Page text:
Considering our four-legged friends are near and dear to our hearts, we like to spend most (read: all) of our free time with them. The barn community becomes like family and our trainers get to know us better than anyone. Unfortunately, whether we love our barns or not, sometimes we have to move on. Maybe it’s because the barn becomes too far of a drive for us to go see our horses every day, or maybe it’s because what we want out of the sport changes. Whatever the reason that spurs us to move on is, it’s important to move on professionally and with consideration because the horse world is small. You never know who you’ll meet at a show, who you’ll want to train with, or what barn you might want to return to!

One of the most considerate things you can do is to give ample notice to the barn owner that you will be leaving. Many contracts state a certain amount of days that they need notice for; 30 days is standard in the horse world. A simple way to avoid confrontation and any drama is to state your notice to the barn owner or manager in person. They may ask you for a written notice, but that written notice doesn’t need to be anything complicated. Stay simple and concise, that way there will be no misconceptions or misunderstandings!

Say you know you’re going to be moving states for college in a couple of months or you are preparing to move for a job. Why not let the barn owner know? By giving early notice, you are being considerate of the business side of the barn. Many barn owners or managers would be appreciative of this, especially as honesty and transparency in your communication with them would help you leave on good terms. on good terms means the door of the barn may be open for you in the future. Not only that, but the barn owner or manager might have good recommendations for barns in your new area. Talk about connections!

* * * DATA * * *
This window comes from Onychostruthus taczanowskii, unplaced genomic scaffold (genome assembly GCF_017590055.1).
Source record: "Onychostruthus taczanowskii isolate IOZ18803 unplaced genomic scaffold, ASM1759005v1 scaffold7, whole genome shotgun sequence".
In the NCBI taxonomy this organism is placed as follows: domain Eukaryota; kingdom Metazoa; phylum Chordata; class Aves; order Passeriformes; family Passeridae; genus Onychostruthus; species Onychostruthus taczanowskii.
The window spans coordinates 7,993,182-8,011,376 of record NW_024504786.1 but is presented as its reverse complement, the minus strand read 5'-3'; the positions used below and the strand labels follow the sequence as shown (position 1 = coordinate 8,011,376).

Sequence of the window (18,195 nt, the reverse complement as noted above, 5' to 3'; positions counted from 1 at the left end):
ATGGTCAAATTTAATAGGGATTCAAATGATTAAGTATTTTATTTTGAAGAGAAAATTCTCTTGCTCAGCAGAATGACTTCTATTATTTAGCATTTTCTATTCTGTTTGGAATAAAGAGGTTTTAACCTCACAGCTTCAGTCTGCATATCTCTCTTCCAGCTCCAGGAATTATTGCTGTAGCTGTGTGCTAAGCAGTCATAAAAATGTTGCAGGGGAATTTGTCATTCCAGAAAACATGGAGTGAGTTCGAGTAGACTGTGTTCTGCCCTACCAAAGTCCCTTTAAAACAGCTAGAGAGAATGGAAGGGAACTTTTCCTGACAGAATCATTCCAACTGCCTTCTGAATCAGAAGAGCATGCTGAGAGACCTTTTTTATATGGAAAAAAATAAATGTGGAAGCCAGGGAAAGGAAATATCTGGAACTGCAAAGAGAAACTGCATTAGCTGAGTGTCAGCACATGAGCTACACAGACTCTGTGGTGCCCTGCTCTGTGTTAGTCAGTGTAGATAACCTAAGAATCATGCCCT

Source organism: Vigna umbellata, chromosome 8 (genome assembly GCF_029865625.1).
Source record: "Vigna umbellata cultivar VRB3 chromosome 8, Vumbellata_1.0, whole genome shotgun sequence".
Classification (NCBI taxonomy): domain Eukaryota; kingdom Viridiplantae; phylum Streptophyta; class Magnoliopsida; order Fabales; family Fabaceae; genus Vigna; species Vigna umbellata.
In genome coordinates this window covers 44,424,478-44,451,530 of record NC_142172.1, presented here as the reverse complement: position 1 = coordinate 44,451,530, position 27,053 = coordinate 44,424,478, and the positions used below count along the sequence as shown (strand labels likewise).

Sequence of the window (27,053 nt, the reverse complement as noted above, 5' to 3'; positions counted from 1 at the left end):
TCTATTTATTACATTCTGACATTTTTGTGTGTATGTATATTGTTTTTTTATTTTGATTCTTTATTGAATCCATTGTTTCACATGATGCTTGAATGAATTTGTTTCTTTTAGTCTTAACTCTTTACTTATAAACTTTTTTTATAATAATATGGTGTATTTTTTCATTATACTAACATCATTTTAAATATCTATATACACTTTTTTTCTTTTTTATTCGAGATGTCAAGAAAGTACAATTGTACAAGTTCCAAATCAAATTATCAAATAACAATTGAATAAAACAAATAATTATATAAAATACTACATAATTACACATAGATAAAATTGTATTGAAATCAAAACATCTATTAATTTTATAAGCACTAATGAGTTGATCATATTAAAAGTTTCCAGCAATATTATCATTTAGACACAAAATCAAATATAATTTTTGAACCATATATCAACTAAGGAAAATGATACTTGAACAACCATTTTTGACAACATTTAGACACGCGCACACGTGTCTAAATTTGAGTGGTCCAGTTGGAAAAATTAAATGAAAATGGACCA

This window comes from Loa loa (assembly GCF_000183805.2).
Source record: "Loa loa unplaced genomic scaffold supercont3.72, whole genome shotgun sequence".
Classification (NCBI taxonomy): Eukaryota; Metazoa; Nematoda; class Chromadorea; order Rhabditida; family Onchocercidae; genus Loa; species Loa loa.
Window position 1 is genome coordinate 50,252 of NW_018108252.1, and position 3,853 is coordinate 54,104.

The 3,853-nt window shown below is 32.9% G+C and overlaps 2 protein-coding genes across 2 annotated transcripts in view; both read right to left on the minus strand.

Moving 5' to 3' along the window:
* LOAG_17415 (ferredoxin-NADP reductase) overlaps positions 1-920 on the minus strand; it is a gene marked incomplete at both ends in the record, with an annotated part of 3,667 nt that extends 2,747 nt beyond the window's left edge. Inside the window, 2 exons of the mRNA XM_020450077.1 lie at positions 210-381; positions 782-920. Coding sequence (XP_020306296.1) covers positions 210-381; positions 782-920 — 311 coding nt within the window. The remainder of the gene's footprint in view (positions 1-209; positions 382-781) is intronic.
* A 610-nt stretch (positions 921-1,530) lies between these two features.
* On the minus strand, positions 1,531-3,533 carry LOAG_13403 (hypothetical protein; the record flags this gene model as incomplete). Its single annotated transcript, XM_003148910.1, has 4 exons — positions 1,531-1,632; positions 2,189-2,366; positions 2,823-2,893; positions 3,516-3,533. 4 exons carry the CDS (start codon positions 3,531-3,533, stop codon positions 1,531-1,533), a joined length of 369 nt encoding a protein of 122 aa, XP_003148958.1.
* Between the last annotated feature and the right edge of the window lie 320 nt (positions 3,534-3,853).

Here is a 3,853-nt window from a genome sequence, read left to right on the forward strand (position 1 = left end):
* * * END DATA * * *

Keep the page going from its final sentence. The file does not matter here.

Speaking of connections, have a friend looking for a barn? By recommending someone to the barn owner or manager, you’re showing them you care about the barn and the business that keeps it running. If you don’t know anyone who needs a stall in a new barn, if you loved where you boarded you can offer to be a reference for new boarders. This is a good way to show you valued the community of your barn. There’s no reason you can’t stop in and say “Hi” or visit when you’re in the area, too! By keeping in touch on Facebook or other social media, you can preserve your relationship with your barn friends and the barn owner or manager.

If you are leaving a barn on less than good terms, there are still ways you can leave without burning any bridges. The horse world is small; you can be sure you’ll bunk into your old trainer at a horse show, or maybe your old barn owner at the local tack shop. Stick to the high road: don’t feed into any drama surrounding your decision to leave the barn. That way, the barn owner has no reason to have any bad blood between you two. Be sure to double check your boarding contract in order to give them ample notice of your leave so you fulfill your end of the bargain. Remember, it is business to the barn owner or manager and they will simply need another client. You aren’t wounding them personally.

As you make your decision to leave, here’s something to keep in mind to soothe your worries that you will upset the barn owner or manager, or trainer. They’re running a business, and you’re a client of theirs. It is the nature of business for clients and people to come and go. In other words? Even if you have a wonderful relationship, they will understand your decision to leave as long as you act professionally and considerately. Cross your bridges gently and there won’t be any fires to put out!

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